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fast growing vegetables

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Fast growing Vegetables & edible plants in singapore

The current uncertainty that comes with the COVID-19 pandemic has raised concerns with food security in Singapore and for some, this has piqued consumer interest in growing their own vegetables at home. However this all takes time and it helps to know which vegetables you can grow and harvest in a short time span, and how long you have to wait before you can harvest fruiting vegetables. In this post I will cover the types of food you can grow at home, including fast growing edible plants in Singapore, Malaysia and other tropical regions of South East Asia.

Community resilience is fundamental to surviving crisis on a large scale, and food growing is one way to build resilience. However, another way to do so is to share crops and skills. One important thing to note is that you don’t have to grow everything on your own, instead we can all trade excess produce so that we can diversify our diets without stressing ourselves that we need to be self sufficient.

We can also preserve food through fermentation and freezing meals to extend the shelf life of our produce. If we really want to stretch the value of our food and resources, we can make cleaning enzymes and/or compost using our food scraps.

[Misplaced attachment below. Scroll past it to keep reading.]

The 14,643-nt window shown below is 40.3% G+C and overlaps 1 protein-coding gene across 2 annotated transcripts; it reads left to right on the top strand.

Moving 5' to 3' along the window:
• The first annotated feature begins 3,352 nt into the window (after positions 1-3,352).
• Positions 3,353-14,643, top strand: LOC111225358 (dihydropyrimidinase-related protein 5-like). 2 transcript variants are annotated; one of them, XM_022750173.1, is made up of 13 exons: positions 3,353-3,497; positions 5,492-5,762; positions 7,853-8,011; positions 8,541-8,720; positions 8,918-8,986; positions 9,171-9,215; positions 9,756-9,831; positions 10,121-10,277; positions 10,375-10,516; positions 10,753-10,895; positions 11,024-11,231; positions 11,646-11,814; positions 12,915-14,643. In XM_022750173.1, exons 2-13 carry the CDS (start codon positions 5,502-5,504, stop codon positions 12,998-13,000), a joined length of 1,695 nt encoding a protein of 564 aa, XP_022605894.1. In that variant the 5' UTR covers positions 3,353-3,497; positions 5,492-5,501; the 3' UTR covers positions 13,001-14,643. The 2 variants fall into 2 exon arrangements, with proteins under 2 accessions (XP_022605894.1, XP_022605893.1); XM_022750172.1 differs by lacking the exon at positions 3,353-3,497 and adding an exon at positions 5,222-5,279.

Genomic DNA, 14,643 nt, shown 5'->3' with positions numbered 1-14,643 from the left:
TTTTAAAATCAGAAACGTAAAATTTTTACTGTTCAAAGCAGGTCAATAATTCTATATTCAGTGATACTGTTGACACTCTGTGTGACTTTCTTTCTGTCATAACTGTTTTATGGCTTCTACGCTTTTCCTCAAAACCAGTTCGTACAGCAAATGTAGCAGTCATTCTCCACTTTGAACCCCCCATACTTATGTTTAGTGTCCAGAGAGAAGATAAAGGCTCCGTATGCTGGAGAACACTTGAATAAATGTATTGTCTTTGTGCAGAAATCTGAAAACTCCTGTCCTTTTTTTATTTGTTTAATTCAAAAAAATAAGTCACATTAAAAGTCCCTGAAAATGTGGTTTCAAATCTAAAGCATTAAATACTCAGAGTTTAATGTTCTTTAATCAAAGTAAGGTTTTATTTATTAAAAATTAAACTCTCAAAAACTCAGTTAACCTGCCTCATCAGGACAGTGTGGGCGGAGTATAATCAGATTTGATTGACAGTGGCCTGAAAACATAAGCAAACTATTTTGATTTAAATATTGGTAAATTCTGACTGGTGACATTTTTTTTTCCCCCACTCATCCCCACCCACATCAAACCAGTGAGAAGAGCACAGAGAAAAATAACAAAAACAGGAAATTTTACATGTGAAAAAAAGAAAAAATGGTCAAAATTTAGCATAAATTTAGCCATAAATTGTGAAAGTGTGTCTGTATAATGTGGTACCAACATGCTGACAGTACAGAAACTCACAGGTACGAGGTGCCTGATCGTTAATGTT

Here are my recommendations of fast growing vegetables you can start growing today in Singapore. For a guide on how to start growing vegetables, please see here.

Growing Microgreens

Microgreens take a matter of days to grow and requires minimal effort. While this isn’t really going to fill your belly, it contains a good amount of nutrients, and can easily complement your dishes at home.

Note that alfalfa and mung beans (bean sprouts) are quick to sprout and mature in a sprouter, and should be ready by the 6th day, but sunflower seeds will take longer and require soil planting and will mature just after 10 days. Research the growing time of microgreens before you get hold of seeds.

This video by Jeremy Coleby-Williams gives a very thorough walk-through on the materials you need to create your own microgreens sprouter, choosing seeds and growing. Another fuss-free method of sprouting involves using a colander and kitchen towel, and a bowl to catch water run-off 👇

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